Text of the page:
Additive contributions of melanopsin and both cone types provide broadband sensitivity to mouse pupil control.
8 August 2018
Intrinsically photosensitive retinal ganglion cells (ipRGCs) drive an array of non-image-forming (NIF) visual responses including circadian photoentrainment and the pupil light reflex. ipRGCs integrate extrinsic (rod/cone) and intrinsic (melanopsin) photoreceptive signals, but the contribution of cones to ipRGC-dependent responses remains incompletely understood. Given recent data revealing that cone-derived colour signals influence mouse circadian timing and pupil responses in humans, here we set out to investigate the role of colour information in pupil control in mice.
We first recorded electrophysiological activity from the pretectal olivary nucleus (PON) of anaesthetised mice with a red-shifted cone population (Opn1mwR) and mice lacking functional cones (Cnga3−/−) or melanopsin (Opn1mwR; Opn4−/−). Using multispectral stimuli to selectively modulate the activity of individual opsin classes, we show that PON cells which receive ipRGC input also exhibit robust S- and/or L-cone opsin-driven activity.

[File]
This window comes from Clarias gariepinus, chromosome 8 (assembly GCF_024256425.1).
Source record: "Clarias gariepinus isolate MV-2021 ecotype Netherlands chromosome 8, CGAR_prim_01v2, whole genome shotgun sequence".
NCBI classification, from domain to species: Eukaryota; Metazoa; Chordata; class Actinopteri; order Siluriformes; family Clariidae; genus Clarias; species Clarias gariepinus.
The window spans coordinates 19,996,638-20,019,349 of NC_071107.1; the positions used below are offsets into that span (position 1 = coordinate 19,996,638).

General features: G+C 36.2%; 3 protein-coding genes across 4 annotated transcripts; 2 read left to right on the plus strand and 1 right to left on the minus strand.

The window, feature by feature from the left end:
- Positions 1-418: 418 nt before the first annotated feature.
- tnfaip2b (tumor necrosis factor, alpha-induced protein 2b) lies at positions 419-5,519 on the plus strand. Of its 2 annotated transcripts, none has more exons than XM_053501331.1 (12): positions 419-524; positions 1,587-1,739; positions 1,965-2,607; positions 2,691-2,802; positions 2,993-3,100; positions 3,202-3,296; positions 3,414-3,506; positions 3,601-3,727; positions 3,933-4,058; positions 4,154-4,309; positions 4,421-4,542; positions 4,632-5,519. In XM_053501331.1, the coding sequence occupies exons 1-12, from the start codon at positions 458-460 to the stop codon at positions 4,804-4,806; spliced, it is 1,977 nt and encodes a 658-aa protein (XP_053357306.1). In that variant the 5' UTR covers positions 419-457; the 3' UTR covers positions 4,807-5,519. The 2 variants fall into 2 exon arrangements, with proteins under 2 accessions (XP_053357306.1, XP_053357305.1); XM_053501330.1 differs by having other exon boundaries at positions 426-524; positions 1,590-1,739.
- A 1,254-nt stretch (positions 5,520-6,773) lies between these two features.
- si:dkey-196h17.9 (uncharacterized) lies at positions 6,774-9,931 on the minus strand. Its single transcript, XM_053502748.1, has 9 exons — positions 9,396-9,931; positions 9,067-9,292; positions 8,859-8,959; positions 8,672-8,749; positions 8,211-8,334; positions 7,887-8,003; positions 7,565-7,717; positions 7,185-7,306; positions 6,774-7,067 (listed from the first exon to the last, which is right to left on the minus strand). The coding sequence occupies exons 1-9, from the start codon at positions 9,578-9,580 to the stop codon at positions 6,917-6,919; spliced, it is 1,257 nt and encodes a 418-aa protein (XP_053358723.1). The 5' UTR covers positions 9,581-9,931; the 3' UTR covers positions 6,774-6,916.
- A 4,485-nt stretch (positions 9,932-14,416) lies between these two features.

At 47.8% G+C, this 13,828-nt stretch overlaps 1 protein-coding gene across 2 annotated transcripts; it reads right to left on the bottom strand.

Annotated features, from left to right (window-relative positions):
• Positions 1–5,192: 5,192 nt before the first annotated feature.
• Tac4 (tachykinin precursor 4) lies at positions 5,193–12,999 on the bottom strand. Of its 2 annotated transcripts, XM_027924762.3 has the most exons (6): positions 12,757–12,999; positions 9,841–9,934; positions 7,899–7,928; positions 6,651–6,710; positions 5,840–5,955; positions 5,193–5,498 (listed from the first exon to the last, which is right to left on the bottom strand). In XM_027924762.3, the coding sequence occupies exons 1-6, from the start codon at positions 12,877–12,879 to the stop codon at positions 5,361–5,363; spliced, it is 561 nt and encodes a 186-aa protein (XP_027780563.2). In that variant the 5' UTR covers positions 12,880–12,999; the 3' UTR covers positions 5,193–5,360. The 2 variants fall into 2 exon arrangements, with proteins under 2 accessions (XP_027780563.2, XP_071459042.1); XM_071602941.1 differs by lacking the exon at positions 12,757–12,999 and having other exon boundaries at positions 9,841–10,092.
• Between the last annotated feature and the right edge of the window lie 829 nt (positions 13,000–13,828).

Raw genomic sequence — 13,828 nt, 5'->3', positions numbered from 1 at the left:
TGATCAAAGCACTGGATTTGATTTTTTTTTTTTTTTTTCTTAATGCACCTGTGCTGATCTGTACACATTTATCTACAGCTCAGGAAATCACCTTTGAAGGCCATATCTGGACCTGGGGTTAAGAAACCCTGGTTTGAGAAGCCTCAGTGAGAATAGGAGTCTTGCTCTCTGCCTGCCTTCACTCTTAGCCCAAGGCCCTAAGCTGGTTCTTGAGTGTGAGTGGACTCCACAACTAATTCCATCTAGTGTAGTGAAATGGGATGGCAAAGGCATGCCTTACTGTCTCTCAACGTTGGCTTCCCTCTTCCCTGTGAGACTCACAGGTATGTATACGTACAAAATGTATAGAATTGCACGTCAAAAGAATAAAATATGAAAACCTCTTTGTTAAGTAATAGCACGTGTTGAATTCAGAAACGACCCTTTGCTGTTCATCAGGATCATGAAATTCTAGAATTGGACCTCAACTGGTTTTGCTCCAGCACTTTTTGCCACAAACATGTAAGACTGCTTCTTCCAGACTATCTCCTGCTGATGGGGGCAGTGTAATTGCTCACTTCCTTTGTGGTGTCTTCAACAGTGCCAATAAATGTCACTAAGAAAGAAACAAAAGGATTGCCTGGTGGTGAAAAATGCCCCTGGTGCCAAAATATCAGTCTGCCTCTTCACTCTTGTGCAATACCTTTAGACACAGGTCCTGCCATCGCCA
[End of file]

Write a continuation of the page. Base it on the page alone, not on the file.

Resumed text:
This population includes many cells where the two cone opsins drive opponent responses (most commonly excitatory/ON responses to S-opsin stimulation and inhibitory/OFF responses to L-opsin stimulation). These cone inputs reliably tracked even slow (0.025 Hz) changes in illuminance/colour under photopic conditions with melanopsin contributions becoming increasingly dominant for higher-contrast/lower temporal frequency stimuli.
We also evaluated consensual pupil responses in awake animals and show that, surprisingly, this aspect of physiology is insensitive to chromatic signals originating with cones. Instead, by contrast with the situation in humans, signals from melanopsin and both cone opsins combine in a purely additive manner to drive pupil constriction in mice.
Our data reveal a key difference in the sensory control of the mouse pupil relative to another major target of ipRGCs—the circadian clock. Whereas the latter uses colour information to help estimate time of day, the mouse pupil instead sums signals across cone opsin classes to provide broadband spectral sensitivity to changes in illumination. As such, while the widespread co-occurrence of chromatic responses and melanopsin input in the PON supports a close association between colour discrimination mechanisms and NIF visual processing, our data suggest that colour opponent PON cells in the mouse contribute to functions other than pupil control.
Hayter, E.A. and Brown, T.M., 2018. Additive contributions of melanopsin and both cone types provide broadband sensitivity to mouse pupil control. BMC biology, 16(1), p.83.
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